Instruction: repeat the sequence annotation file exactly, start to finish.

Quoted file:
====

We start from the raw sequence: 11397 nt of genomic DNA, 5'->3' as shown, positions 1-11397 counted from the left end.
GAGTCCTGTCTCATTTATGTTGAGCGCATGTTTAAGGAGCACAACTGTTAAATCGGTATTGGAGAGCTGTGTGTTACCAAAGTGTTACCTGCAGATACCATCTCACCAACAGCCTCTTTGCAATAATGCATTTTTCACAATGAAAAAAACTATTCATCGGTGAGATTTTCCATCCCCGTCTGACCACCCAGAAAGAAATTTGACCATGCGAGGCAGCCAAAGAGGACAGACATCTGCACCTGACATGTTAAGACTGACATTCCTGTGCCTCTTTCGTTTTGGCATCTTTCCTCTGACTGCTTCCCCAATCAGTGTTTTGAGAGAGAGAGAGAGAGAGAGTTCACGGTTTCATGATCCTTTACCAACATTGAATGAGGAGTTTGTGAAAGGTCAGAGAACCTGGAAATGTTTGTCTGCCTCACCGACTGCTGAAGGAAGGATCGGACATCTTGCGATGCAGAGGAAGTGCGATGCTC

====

We start from the raw sequence: 11397 nt of genomic DNA, 5'->3' as shown, positions 1-11397 counted from the left end.
GAGTCCTGTCTCATTTATGTTGAGCGCATGTTTAAGGAGCACAACTGTTAAATCGGTATTGGAGAGCTGTGTGTTACCAAAGTGTTACCTGCAGATACCATCTCACCAACAGCCTCTTTGCAATAATGCATTTTTCACAATGAAAAAAACTATTCATCGGTGAGATTTTCCATCCCCGTCTGACCACCCAGAAAGAAATTTGACCATGCGAGGCAGCCAAAGAGGACAGACATCTGCACCTGACATGTTAAGACTGACATTCCTGTGCCTCTTTCGTTTTGGCATCTTTCCTCTGACTGCTTCCCCAATCAGTGTTTTGAGAGAGAGAGAGAGAGAGAGTTCACGGTTTCATGATCCTTTACCAACATTGAATGAGGAGTTTGTGAAAGGTCAGAGAACCTGGAAATGTTTGTCTGCCTCACCGACTGCTGAAGGAAGGATCGGACATCTTGCGATGCAGAGGAAGTGCGATGCTC